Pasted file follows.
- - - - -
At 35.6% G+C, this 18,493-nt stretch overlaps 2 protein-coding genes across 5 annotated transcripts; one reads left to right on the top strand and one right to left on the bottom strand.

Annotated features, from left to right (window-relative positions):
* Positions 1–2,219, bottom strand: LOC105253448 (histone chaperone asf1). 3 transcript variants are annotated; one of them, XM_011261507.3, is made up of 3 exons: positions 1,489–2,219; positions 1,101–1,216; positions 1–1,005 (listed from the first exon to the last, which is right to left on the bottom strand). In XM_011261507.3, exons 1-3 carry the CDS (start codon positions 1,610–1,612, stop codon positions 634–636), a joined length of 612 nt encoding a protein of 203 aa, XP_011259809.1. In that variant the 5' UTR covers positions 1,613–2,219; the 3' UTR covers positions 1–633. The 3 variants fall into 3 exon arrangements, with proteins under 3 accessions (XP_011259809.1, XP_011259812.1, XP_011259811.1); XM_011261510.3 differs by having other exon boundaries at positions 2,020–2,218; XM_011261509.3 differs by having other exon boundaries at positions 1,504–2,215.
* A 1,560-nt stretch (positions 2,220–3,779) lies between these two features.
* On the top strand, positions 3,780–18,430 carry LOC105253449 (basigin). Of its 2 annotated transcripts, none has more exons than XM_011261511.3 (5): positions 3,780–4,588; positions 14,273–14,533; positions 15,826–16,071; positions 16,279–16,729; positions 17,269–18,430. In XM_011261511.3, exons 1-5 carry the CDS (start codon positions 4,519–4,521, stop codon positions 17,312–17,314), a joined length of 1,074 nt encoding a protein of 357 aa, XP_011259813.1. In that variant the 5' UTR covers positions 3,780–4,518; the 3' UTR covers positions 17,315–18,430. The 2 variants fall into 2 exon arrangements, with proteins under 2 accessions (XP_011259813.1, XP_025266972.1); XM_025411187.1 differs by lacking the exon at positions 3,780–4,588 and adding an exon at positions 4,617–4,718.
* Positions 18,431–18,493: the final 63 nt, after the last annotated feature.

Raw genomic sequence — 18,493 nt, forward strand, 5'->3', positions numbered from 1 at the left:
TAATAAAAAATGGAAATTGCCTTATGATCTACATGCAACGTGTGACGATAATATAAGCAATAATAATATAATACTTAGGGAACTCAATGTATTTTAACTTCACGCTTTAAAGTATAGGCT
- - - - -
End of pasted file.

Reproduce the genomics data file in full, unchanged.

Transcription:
At 35.6% G+C, this 18,493-nt stretch overlaps 2 protein-coding genes across 5 annotated transcripts; one reads left to right on the top strand and one right to left on the bottom strand.

Annotated features, from left to right (window-relative positions):
* Positions 1–2,219, bottom strand: LOC105253448 (histone chaperone asf1). 3 transcript variants are annotated; one of them, XM_011261507.3, is made up of 3 exons: positions 1,489–2,219; positions 1,101–1,216; positions 1–1,005 (listed from the first exon to the last, which is right to left on the bottom strand). In XM_011261507.3, exons 1-3 carry the CDS (start codon positions 1,610–1,612, stop codon positions 634–636), a joined length of 612 nt encoding a protein of 203 aa, XP_011259809.1. In that variant the 5' UTR covers positions 1,613–2,219; the 3' UTR covers positions 1–633. The 3 variants fall into 3 exon arrangements, with proteins under 3 accessions (XP_011259809.1, XP_011259812.1, XP_011259811.1); XM_011261510.3 differs by having other exon boundaries at positions 2,020–2,218; XM_011261509.3 differs by having other exon boundaries at positions 1,504–2,215.
* A 1,560-nt stretch (positions 2,220–3,779) lies between these two features.
* On the top strand, positions 3,780–18,430 carry LOC105253449 (basigin). Of its 2 annotated transcripts, none has more exons than XM_011261511.3 (5): positions 3,780–4,588; positions 14,273–14,533; positions 15,826–16,071; positions 16,279–16,729; positions 17,269–18,430. In XM_011261511.3, exons 1-5 carry the CDS (start codon positions 4,519–4,521, stop codon positions 17,312–17,314), a joined length of 1,074 nt encoding a protein of 357 aa, XP_011259813.1. In that variant the 5' UTR covers positions 3,780–4,518; the 3' UTR covers positions 17,315–18,430. The 2 variants fall into 2 exon arrangements, with proteins under 2 accessions (XP_011259813.1, XP_025266972.1); XM_025411187.1 differs by lacking the exon at positions 3,780–4,588 and adding an exon at positions 4,617–4,718.
* Positions 18,431–18,493: the final 63 nt, after the last annotated feature.

Raw genomic sequence — 18,493 nt, forward strand, 5'->3', positions numbered from 1 at the left:
TAATAAAAAATGGAAATTGCCTTATGATCTACATGCAACGTGTGACGATAATATAAGCAATAATAATATAATACTTAGGGAACTCAATGTATTTTAACTTCACGCTTTAAAGTATAGGCT